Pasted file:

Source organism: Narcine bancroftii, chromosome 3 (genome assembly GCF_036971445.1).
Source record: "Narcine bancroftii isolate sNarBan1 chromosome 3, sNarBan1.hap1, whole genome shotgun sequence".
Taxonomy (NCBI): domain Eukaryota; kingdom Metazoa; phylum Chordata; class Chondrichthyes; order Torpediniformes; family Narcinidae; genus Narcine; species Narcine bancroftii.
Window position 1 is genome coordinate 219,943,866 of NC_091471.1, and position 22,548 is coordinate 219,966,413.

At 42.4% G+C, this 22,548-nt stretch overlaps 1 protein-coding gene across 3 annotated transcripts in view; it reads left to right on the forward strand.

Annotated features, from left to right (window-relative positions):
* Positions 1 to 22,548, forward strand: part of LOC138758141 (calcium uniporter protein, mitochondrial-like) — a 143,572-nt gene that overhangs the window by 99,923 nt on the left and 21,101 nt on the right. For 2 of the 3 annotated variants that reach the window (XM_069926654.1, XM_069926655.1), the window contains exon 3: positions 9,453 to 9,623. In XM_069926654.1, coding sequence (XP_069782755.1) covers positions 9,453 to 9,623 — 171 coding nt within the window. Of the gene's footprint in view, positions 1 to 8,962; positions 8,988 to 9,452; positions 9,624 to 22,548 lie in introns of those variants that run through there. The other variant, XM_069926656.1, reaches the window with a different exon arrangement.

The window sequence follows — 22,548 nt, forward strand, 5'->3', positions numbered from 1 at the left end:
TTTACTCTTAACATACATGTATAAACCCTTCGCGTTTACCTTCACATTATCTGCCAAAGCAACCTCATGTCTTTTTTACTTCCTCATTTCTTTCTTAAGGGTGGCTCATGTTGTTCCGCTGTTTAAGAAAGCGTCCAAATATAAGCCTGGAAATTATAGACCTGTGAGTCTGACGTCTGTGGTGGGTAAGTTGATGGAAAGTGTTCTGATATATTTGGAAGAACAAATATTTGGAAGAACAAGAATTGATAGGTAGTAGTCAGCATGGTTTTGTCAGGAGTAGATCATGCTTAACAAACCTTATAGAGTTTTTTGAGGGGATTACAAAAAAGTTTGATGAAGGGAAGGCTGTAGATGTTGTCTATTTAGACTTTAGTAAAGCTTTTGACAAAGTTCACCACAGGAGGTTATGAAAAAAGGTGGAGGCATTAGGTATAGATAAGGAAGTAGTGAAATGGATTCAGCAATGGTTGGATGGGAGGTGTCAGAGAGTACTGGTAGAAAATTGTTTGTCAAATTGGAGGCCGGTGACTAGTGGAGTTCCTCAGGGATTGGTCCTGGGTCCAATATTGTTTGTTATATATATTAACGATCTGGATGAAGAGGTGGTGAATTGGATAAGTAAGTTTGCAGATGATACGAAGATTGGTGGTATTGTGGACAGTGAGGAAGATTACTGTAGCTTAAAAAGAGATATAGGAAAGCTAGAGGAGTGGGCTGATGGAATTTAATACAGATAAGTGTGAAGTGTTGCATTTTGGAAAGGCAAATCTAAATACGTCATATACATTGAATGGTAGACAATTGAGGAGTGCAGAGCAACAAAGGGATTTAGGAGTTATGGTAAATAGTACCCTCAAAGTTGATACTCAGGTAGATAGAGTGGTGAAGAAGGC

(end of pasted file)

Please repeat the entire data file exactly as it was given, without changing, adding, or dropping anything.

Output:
Source organism: Narcine bancroftii, chromosome 3 (genome assembly GCF_036971445.1).
Source record: "Narcine bancroftii isolate sNarBan1 chromosome 3, sNarBan1.hap1, whole genome shotgun sequence".
Taxonomy (NCBI): domain Eukaryota; kingdom Metazoa; phylum Chordata; class Chondrichthyes; order Torpediniformes; family Narcinidae; genus Narcine; species Narcine bancroftii.
Window position 1 is genome coordinate 219,943,866 of NC_091471.1, and position 22,548 is coordinate 219,966,413.

At 42.4% G+C, this 22,548-nt stretch overlaps 1 protein-coding gene across 3 annotated transcripts in view; it reads left to right on the forward strand.

Annotated features, from left to right (window-relative positions):
* Positions 1 to 22,548, forward strand: part of LOC138758141 (calcium uniporter protein, mitochondrial-like) — a 143,572-nt gene that overhangs the window by 99,923 nt on the left and 21,101 nt on the right. For 2 of the 3 annotated variants that reach the window (XM_069926654.1, XM_069926655.1), the window contains exon 3: positions 9,453 to 9,623. In XM_069926654.1, coding sequence (XP_069782755.1) covers positions 9,453 to 9,623 — 171 coding nt within the window. Of the gene's footprint in view, positions 1 to 8,962; positions 8,988 to 9,452; positions 9,624 to 22,548 lie in introns of those variants that run through there. The other variant, XM_069926656.1, reaches the window with a different exon arrangement.

The window sequence follows — 22,548 nt, forward strand, 5'->3', positions numbered from 1 at the left end:
TTTACTCTTAACATACATGTATAAACCCTTCGCGTTTACCTTCACATTATCTGCCAAAGCAACCTCATGTCTTTTTTACTTCCTCATTTCTTTCTTAAGGGTGGCTCATGTTGTTCCGCTGTTTAAGAAAGCGTCCAAATATAAGCCTGGAAATTATAGACCTGTGAGTCTGACGTCTGTGGTGGGTAAGTTGATGGAAAGTGTTCTGATATATTTGGAAGAACAAATATTTGGAAGAACAAGAATTGATAGGTAGTAGTCAGCATGGTTTTGTCAGGAGTAGATCATGCTTAACAAACCTTATAGAGTTTTTTGAGGGGATTACAAAAAAGTTTGATGAAGGGAAGGCTGTAGATGTTGTCTATTTAGACTTTAGTAAAGCTTTTGACAAAGTTCACCACAGGAGGTTATGAAAAAAGGTGGAGGCATTAGGTATAGATAAGGAAGTAGTGAAATGGATTCAGCAATGGTTGGATGGGAGGTGTCAGAGAGTACTGGTAGAAAATTGTTTGTCAAATTGGAGGCCGGTGACTAGTGGAGTTCCTCAGGGATTGGTCCTGGGTCCAATATTGTTTGTTATATATATTAACGATCTGGATGAAGAGGTGGTGAATTGGATAAGTAAGTTTGCAGATGATACGAAGATTGGTGGTATTGTGGACAGTGAGGAAGATTACTGTAGCTTAAAAAGAGATATAGGAAAGCTAGAGGAGTGGGCTGATGGAATTTAATACAGATAAGTGTGAAGTGTTGCATTTTGGAAAGGCAAATCTAAATACGTCATATACATTGAATGGTAGACAATTGAGGAGTGCAGAGCAACAAAGGGATTTAGGAGTTATGGTAAATAGTACCCTCAAAGTTGATACTCAGGTAGATAGAGTGGTGAAGAAGGC